People new to the GNOME community often have a hard time understanding how we set goals, make decisions, assume responsibility, prioritize tasks, and so on. In short: They wonder where the power is.
When you don’t know how something works it’s natural to come up with a plausible story based on the available information. For example, some people intuitively assume that since our product is similar in function and appearance to those made by the Apples and Microsofts of the world, we must also be organized in a similar way.
This leads them to think that GNOME is developed by a centralized company with a hierarchical structure, where developers are assigned tasks by their manager, based on a roadmap set by higher management, with a marketing department coordinating public-facing messaging, and so on. Basically, they think we’re a tech company.
This in turn leads to things like
- People making customer service style complaints, like they would to a company whose product they bought
- General confusion around how resources are allocated (“Why are they working on X when they don’t even have Y?”)
- Blaming/praising the GNOME Foundation for specific things to do with the product
If you’ve been around the community for a while you know that this view of the project bears no resemblance to how things actually work. However, given how complex the reality is it’s not surprising that some people have these misconceptions.
To understand how things are really done we need to examine the various groups involved in making GNOME, and how they interact.
The GNOME Foundation is a US-based non-profit that owns the GNOME trademark, hosts our Gitlab and other infrastructure, organizes conferences, and employs one full-time GTK developer. This means that beyond setting priorities for said GTK developer, it has little to no influence on development.
Update: As of June 14, the GNOME Foundation no longer employs any GTK developers.
The people actually making the product are either volunteers (and thus answer to nobody), or work for one of about a dozen companies employing people to work on various parts of GNOME. All of these companies have different interests and areas of focus depending on how they use GNOME, and tend to contribute accordingly.
In practice the line between “employed” contributor and volunteer can be quite blurry, as many contributors are paid to work on some specific things but also additionally contribute to other parts of GNOME in their free time.
Each module (e.g. app, library, or system component) has one or more maintainers. They are responsible for reviewing proposed changes, making releases, and generally managing the project.
In theory the individual maintainers of each module have more or less absolute power over those modules. They can merge any changes to the code, add and remove features, change the user interface, etc.
However, in practice maintainers rarely make non-trivial changes without consulting/communicating with other stakeholders across the project, for example the design team on things related to the user experience, the maintainers of other modules affected by a change, or the release team if dependencies change.
The release team is responsible for coordinating the release of the entire suite of GNOME software as a single coherent product.
In addition to getting out two major releases every year (plus various point releases) they also curate what is and isn’t part of the core set of GNOME software, take care of the GNOME Flatpak runtimes, manage dependencies, fix build failures, and other related tasks.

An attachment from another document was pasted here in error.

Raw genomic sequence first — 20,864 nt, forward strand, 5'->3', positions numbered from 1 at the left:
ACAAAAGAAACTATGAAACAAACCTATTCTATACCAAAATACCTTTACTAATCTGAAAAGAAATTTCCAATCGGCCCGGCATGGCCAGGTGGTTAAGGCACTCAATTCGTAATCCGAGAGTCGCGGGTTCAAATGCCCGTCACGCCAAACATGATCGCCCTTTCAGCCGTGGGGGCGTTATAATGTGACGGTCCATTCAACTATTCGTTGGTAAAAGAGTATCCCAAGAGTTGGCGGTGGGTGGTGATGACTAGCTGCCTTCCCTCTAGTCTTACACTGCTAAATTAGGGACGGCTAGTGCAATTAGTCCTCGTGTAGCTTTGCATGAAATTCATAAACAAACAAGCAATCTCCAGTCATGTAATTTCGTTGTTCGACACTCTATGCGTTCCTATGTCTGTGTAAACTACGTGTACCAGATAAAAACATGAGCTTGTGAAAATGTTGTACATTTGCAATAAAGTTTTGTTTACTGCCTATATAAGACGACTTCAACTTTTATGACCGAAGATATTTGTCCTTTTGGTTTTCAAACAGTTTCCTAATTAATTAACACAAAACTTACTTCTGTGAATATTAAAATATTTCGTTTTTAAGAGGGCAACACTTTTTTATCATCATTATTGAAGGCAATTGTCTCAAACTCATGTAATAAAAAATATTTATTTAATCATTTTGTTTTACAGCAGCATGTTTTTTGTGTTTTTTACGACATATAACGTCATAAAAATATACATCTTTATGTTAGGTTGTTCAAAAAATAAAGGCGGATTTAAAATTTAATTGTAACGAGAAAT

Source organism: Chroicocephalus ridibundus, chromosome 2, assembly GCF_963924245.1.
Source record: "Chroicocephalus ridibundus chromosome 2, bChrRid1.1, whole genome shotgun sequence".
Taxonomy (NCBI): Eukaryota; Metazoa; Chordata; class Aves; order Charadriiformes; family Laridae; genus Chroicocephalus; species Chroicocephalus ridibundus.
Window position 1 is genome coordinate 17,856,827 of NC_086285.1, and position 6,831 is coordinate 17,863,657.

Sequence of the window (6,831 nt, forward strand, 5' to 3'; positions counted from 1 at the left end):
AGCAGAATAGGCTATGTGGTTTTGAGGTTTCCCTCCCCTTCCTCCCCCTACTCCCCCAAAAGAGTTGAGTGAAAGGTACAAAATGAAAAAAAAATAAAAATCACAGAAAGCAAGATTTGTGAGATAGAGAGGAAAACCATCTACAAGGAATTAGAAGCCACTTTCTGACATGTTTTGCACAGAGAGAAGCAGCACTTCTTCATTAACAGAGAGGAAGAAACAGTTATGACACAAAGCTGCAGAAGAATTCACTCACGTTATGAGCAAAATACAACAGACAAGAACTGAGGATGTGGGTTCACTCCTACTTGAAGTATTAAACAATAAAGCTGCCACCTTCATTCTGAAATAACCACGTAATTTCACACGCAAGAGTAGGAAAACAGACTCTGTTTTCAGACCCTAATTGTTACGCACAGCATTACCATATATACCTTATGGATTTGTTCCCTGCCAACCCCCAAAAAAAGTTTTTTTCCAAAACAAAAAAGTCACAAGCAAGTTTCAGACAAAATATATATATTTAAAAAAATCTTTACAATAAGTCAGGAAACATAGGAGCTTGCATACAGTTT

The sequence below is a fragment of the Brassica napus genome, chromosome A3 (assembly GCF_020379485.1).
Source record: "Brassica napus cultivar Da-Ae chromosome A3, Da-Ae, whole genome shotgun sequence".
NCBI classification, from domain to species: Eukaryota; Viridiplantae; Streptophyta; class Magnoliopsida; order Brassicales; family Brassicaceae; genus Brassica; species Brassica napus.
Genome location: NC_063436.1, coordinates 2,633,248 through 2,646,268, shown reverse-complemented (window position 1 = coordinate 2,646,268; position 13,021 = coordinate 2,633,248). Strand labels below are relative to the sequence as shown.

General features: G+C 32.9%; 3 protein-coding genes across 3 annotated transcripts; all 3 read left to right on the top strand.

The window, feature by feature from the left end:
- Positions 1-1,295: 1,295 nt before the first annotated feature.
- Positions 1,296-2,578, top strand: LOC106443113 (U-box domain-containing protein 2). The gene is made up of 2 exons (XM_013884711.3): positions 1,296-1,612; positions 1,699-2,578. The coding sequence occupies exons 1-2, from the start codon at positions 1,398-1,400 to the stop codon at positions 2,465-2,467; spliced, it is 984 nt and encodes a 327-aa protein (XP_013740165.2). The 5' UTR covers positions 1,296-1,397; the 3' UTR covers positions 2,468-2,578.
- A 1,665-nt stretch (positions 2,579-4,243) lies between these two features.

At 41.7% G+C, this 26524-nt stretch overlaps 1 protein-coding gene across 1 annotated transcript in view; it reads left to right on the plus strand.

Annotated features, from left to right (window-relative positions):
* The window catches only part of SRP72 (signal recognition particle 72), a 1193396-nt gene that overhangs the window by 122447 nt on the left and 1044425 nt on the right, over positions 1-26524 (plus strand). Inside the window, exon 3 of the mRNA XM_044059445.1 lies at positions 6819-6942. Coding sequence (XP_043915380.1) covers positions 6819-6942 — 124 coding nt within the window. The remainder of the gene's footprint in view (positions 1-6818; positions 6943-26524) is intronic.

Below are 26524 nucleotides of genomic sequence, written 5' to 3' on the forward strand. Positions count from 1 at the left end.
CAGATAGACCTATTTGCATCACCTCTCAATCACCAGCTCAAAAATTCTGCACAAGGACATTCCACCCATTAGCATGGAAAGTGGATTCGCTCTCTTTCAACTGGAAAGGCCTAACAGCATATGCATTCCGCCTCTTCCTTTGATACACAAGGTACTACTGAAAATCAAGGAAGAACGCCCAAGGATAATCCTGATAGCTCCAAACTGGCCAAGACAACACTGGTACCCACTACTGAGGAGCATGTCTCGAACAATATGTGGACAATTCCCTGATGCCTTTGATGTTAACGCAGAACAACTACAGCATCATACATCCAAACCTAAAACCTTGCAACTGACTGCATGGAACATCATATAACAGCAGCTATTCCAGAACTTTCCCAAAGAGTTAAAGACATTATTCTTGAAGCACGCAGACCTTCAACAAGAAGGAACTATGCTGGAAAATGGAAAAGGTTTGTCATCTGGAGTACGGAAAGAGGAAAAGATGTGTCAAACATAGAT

The Release Team has a lot of power in the sense that they literally decide what is and isn’t part of GNOME. They can add and remove apps from the core set, and set system-wide default settings. However, they do not actually develop or maintain most of the modules, so the degree to which they can concretely impact the product is limited.
Perhaps somewhat unusually for a free software project GNOME has a very active and well-respected design team (If I do say so myself :P). Anything related to the user experience is their purview, and in theory they have final say.
This includes most major product initiatives, such as introducing new apps or features, redesigning existing ones, the visual design of apps and system, design patterns and guidelines, and more.
However: There is nothing forcing developers to follow design team guidance. The design team’s power lies primarily in people trusting them to make the right decisions, and working with them to implement their designs.
How do things get done then?
No one person or group ultimately has much power over the direction of the project by themselves. Any major initiative requires people from multiple groups to work together.
This collaboration requires, above all, mutual trust on a number of levels:
- Trust in the abilities of people from other teams, especially when it’s not your area of expertise
- Trust that other people also embody the project’s values
- Trust that people care about GNOME first and foremost (as opposed to, say, their employer’s interests)
- Trust that people are in it for the long run (rather than just trying to quickly land something and then disappear)
This atmosphere of trust across the project allows for surprisingly smooth and efficient collaboration across dozens of modules and hundreds of contributors, despite there being little direct communication between most participants.
This concludes the first part of the series. In part 2 we’ll look at the various stages of how a feature is developed from conception to shipping.
Until then, happy hacking!